Earl of Lisburne

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Earl of Lisburne is a title in the Peerage of Ireland. It was created in 1776 for Wilmot Vaughan, 4th Viscount Lisburne. He notably represented Cardiganshire and Berwick-upon-Tweed in the House of Commons and held minor governmental office. His younger son, the third Earl, sat as Member of Parliament for Cardigan. He was succeeded by his son, the fourth Earl. He also represented Cardiganshire in Parliament. His great-grandson, the seventh Earl, served as Lord Lieutenant of Cardiganshire. As of 2010 the titles are held by the latter's son, the eighth Earl, who succeeded in 1963.

The titles of Baron Fethard, of Feathered in the County of Tipperary, and Viscount Lisburne, were created in the Peerage of Ireland in 1695 for John Vaughan, Member of Parliament for Cardiganshire and also Lord Lieutenant of that county. His son, the second Viscount, also represented Cardiganshire in Parliament and was Lord-Lieutenant of Cardiganshire. His younger brother, the third Viscount, was he too Lord Lieutenant of Cardiganshire. He was succeeded by his son, the aforementioned fourth Viscount, who was created Earl of Lisburne in 1776.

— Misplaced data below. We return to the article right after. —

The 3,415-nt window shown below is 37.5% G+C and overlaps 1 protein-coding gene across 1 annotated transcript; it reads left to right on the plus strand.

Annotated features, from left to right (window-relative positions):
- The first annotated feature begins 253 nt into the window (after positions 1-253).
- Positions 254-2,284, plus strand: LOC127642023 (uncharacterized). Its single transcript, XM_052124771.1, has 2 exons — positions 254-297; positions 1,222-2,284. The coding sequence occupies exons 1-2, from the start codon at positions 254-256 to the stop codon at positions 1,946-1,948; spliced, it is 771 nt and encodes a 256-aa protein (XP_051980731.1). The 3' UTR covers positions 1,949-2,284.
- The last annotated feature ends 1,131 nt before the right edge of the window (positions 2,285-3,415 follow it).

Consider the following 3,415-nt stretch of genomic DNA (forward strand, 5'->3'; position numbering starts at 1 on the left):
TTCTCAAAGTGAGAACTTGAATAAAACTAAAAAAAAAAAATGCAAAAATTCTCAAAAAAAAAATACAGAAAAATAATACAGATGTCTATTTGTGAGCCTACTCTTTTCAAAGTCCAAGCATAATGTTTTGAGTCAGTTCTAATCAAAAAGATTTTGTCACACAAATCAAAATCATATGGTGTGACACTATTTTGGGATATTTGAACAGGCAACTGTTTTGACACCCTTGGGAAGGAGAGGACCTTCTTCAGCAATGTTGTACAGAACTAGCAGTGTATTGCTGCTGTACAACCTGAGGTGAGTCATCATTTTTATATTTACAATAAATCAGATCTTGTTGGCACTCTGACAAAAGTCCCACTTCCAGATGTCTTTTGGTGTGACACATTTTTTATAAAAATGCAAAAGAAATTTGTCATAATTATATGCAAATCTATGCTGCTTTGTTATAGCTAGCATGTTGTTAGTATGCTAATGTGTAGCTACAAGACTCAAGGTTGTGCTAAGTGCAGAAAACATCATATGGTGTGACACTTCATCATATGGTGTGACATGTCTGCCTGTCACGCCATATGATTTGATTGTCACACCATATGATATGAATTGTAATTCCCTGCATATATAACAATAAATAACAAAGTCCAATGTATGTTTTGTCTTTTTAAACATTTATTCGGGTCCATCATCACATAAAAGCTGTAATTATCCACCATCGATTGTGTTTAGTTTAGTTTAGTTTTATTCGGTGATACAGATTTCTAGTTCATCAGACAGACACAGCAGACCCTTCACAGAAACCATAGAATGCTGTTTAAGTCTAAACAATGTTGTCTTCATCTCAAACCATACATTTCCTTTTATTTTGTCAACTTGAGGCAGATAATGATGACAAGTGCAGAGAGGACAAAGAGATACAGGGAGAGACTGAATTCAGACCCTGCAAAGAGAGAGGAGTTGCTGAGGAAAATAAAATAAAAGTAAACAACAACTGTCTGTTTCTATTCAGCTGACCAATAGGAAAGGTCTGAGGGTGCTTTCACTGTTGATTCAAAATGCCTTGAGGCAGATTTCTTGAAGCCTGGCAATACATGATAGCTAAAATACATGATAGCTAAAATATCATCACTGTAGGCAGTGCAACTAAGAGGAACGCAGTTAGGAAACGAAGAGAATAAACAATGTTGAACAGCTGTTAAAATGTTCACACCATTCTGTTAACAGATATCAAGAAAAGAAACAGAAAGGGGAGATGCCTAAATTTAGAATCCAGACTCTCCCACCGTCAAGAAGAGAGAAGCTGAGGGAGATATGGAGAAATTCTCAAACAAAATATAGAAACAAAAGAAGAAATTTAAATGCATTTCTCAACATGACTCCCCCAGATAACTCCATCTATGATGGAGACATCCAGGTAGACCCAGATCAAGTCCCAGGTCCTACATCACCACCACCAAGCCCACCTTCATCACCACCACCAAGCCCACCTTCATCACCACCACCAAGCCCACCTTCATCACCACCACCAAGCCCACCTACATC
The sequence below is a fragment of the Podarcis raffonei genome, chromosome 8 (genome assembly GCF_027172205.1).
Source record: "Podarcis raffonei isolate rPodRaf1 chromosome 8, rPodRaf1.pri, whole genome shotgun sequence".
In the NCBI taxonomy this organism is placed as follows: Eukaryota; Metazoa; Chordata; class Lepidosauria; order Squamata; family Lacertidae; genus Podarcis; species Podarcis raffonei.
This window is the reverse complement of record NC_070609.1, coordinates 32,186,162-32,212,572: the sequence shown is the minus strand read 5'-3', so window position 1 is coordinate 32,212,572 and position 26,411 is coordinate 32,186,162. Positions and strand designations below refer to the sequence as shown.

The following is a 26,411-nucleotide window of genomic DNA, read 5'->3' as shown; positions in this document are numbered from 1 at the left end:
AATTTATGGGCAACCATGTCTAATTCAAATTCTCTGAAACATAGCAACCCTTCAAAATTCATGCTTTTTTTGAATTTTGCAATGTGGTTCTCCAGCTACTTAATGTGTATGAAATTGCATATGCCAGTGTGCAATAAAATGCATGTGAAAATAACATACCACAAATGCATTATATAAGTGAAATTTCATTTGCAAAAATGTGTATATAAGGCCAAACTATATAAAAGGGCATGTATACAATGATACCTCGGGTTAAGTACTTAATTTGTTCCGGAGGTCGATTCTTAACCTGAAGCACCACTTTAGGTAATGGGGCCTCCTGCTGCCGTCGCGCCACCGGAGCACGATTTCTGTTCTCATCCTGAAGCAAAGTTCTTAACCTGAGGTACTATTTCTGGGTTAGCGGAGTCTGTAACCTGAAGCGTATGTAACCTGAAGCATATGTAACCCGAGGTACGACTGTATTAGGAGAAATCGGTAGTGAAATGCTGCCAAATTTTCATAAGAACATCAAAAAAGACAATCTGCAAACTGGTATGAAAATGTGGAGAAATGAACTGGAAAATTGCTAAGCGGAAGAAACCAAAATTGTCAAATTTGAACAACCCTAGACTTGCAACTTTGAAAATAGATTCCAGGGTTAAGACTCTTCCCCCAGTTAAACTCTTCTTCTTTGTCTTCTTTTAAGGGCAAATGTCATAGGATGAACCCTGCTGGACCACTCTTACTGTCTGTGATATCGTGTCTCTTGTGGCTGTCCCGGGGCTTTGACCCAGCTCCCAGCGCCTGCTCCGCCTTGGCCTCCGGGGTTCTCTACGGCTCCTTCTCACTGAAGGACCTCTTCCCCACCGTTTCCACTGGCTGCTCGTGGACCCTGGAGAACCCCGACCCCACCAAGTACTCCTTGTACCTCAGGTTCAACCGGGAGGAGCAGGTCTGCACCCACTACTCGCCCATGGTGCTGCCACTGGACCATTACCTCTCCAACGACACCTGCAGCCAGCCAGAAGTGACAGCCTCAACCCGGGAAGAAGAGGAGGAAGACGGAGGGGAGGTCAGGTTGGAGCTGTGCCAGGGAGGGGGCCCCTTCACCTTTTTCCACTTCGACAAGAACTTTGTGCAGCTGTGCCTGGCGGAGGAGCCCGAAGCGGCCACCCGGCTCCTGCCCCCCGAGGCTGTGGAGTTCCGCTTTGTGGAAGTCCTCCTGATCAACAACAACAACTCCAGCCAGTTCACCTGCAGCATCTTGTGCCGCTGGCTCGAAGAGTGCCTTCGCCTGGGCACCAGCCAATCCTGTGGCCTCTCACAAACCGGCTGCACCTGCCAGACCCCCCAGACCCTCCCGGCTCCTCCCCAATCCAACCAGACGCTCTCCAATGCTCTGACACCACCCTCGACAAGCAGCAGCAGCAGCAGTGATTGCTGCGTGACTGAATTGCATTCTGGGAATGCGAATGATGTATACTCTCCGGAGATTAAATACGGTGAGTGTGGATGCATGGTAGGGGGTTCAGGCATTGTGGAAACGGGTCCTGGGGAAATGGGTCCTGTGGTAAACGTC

The heir apparent to the earldom uses the invented courtesy title Viscount Vaughan.

The family seat traditionally was Trawsgoed (Crosswood) in Ceredigion (Cardiganshire), Wales.

Viscounts Lisburne (1695)[edit]

Earls of Lisburne (1776)[edit]

The heir apparent is the present holder's son David John Francis Malet Vaughan, Viscount Vaughan (born 1945)

The heir apparent's heir presumptive is his brother the Hon. Michael John Wilmot Vaughan (born 1948)

See also[edit]